A fun and slightly silly middle grade story. Perfect for fans of Roald Dahl and David Walliams.
Daniel Kendall has nothing in common with his family. He knows he’s different and his family nickname – Oddbod – only serves to reinforce this. He is, therefore, not surprised when his sister, Jessie, informs him that he’s not really her brother. It’s easy for Daniel to accept her assertion that he’s really an alien, abandoned my alien parents and adopted by the Kendall family simply because they felt sorry for him. Suddenly Daniel understands why he is different and all he wants now is to return to his home planet. He enlists his two best friends, Freddo and Gordon, to help him. They have plenty of ideas but their plans are not always sensible or, indeed, safe.
The tone of this slightly silly middle grade story is set from the start when we discover how Daniel’s mum and dad met (at a nudist beach in Tenerife) and are introduced to the rest of the family. This is in one of the funniest opening chapters that I’ve read this year. It’s also very impressive writing: in less than one page we’ve laughed out loud, discovered how Daniel doesn’t fit in, and learnt an extraordinary amount about every member of the Kendall family.
Told in first person from Daniel’s point of view, the reader immediately warms to our main character. He’s engaging and witty with a collection of insecurities that children are likely to identify with. If they’ve got brothers and sisters, they might also recognise Jessie’s ‘Random Mood Generator’ which has setting such as ‘mega mean’, ‘obnoxious’ and ‘murderous’.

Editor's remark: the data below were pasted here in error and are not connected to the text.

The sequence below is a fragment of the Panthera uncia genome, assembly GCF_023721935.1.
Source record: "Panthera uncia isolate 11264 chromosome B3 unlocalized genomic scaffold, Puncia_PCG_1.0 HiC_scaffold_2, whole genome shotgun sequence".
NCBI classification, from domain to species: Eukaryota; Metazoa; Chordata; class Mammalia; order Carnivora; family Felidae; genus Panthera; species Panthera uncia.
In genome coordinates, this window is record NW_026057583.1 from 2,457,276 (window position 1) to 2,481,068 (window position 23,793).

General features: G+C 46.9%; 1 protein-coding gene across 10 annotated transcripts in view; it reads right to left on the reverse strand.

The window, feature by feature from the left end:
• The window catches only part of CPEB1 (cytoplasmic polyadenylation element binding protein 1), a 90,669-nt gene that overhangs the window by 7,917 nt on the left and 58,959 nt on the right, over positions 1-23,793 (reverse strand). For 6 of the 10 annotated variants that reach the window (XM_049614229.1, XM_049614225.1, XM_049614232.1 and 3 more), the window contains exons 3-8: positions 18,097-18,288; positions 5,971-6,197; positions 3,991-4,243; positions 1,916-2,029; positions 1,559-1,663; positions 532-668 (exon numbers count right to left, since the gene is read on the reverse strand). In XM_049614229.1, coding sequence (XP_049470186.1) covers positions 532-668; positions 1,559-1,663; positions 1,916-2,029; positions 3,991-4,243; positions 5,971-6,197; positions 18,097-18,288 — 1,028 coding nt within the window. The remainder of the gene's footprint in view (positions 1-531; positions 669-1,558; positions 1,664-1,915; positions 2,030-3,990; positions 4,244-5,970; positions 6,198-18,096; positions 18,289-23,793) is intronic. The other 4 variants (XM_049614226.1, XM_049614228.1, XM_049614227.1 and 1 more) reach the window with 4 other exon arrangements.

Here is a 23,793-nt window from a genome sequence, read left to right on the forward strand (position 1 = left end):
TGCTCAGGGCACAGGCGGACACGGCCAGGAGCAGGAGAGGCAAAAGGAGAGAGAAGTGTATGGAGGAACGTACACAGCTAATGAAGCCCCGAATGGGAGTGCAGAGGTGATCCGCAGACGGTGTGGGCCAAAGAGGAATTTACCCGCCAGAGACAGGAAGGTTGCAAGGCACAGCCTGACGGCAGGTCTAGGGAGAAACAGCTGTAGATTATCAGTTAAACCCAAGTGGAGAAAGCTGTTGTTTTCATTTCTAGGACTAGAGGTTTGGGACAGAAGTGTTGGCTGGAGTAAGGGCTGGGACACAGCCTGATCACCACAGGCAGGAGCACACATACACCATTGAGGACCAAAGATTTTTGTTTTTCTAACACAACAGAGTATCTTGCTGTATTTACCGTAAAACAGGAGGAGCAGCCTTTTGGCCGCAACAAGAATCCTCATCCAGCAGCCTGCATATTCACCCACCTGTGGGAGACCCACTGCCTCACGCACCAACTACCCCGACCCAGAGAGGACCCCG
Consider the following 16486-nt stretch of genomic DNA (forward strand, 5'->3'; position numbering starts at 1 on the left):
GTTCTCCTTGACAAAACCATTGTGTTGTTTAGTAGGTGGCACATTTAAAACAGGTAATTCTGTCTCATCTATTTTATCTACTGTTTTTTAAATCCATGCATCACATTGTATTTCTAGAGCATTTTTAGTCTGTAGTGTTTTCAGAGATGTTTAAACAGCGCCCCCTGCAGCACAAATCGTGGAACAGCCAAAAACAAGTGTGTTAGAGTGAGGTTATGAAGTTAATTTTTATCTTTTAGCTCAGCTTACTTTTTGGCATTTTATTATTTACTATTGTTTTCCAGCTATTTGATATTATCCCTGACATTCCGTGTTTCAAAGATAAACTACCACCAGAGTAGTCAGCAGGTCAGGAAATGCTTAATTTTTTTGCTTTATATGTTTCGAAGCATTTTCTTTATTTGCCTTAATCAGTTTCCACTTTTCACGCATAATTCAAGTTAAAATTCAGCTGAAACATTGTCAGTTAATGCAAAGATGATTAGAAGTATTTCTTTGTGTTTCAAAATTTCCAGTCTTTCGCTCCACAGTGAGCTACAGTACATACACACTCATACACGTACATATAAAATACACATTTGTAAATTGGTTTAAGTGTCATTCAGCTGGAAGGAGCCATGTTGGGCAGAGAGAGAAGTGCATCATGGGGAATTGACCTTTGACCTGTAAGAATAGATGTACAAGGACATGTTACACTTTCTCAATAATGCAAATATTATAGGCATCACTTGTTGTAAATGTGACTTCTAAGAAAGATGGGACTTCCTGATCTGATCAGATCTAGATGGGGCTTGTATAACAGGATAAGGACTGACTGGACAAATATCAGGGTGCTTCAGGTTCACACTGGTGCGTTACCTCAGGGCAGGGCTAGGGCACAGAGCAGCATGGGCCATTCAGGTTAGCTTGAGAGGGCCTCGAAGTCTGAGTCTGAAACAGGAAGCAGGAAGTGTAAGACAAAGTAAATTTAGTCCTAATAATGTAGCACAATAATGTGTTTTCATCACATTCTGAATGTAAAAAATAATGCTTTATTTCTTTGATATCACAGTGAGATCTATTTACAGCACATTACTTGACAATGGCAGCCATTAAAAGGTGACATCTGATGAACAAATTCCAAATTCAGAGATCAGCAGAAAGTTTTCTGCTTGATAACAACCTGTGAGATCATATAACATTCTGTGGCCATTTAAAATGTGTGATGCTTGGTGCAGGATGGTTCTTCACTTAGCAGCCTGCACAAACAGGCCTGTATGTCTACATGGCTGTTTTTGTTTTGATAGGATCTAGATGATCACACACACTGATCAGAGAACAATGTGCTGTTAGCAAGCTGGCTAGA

The voice feels real and I particularly loved the use of lists to share both important plot information and funny asides. I especially liked the ‘Top 5 Secrets of the Kendall Family’ and the list of the trick or treat costumes which includes ‘2 Wonder Women and 3 Supergirls – all adults’, ‘1 Justin Bieber lookalike followed by 9 screaming girls’ and ‘2 police officers – though they might have been real.’
As characters Daniel’s friends, Freddo and Gordon, are less three dimensional but I assume this is deliberate and I have no doubt that young readers will enjoy ideas the two boys develop to send Daniel home. My personal favourite was when they try to practice cryogenics (freezing people alive) in the family bathroom.
While this is a funny story, there is also a serious message about fitting in and it was particularly rewarding to find the Kendall family uniting in the climax (you’ll have to read the story to find out more). If you enjoyed this, you’ll also enjoy reading any of the classics by Roald Dahl or the popular books by David Walliams. If you haven’t read them already, why not start with The Boy in the Dress by David Walliams or Demon Dentist by David Walliams.
Date: June 2016
Publisher: Troika Books
Author’s website: Jo Franklin
Review first published on The Bookbag